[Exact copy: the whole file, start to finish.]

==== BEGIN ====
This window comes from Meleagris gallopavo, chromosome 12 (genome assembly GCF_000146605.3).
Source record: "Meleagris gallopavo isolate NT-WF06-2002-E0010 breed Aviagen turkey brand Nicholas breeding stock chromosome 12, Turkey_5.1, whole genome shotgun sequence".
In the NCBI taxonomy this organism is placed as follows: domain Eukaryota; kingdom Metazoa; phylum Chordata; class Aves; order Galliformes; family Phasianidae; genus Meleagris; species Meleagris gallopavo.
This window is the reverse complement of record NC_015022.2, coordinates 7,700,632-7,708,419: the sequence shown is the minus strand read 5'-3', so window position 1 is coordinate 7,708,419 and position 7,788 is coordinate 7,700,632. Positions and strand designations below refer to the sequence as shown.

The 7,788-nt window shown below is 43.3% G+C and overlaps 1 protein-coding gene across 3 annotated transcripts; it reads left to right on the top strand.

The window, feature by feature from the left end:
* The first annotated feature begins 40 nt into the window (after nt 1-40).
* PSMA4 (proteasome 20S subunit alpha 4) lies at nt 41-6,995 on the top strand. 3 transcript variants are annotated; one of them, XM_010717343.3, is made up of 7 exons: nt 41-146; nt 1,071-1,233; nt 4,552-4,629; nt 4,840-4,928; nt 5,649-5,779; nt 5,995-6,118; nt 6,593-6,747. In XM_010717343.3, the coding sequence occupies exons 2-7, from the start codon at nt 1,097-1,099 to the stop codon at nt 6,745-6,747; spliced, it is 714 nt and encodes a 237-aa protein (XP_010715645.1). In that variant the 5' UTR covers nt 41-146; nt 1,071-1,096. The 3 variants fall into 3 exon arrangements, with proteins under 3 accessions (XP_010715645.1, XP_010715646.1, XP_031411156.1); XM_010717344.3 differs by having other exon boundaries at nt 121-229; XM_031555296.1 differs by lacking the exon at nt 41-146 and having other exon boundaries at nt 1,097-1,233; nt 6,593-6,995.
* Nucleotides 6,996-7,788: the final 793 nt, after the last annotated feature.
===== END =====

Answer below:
This window comes from Meleagris gallopavo, chromosome 12 (genome assembly GCF_000146605.3).
Source record: "Meleagris gallopavo isolate NT-WF06-2002-E0010 breed Aviagen turkey brand Nicholas breeding stock chromosome 12, Turkey_5.1, whole genome shotgun sequence".
In the NCBI taxonomy this organism is placed as follows: domain Eukaryota; kingdom Metazoa; phylum Chordata; class Aves; order Galliformes; family Phasianidae; genus Meleagris; species Meleagris gallopavo.
This window is the reverse complement of record NC_015022.2, coordinates 7,700,632-7,708,419: the sequence shown is the minus strand read 5'-3', so window position 1 is coordinate 7,708,419 and position 7,788 is coordinate 7,700,632. Positions and strand designations below refer to the sequence as shown.

The 7,788-nt window shown below is 43.3% G+C and overlaps 1 protein-coding gene across 3 annotated transcripts; it reads left to right on the top strand.

The window, feature by feature from the left end:
* The first annotated feature begins 40 nt into the window (after nt 1-40).
* PSMA4 (proteasome 20S subunit alpha 4) lies at nt 41-6,995 on the top strand. 3 transcript variants are annotated; one of them, XM_010717343.3, is made up of 7 exons: nt 41-146; nt 1,071-1,233; nt 4,552-4,629; nt 4,840-4,928; nt 5,649-5,779; nt 5,995-6,118; nt 6,593-6,747. In XM_010717343.3, the coding sequence occupies exons 2-7, from the start codon at nt 1,097-1,099 to the stop codon at nt 6,745-6,747; spliced, it is 714 nt and encodes a 237-aa protein (XP_010715645.1). In that variant the 5' UTR covers nt 41-146; nt 1,071-1,096. The 3 variants fall into 3 exon arrangements, with proteins under 3 accessions (XP_010715645.1, XP_010715646.1, XP_031411156.1); XM_010717344.3 differs by having other exon boundaries at nt 121-229; XM_031555296.1 differs by lacking the exon at nt 41-146 and having other exon boundaries at nt 1,097-1,233; nt 6,593-6,995.
* Nucleotides 6,996-7,788: the final 793 nt, after the last annotated feature.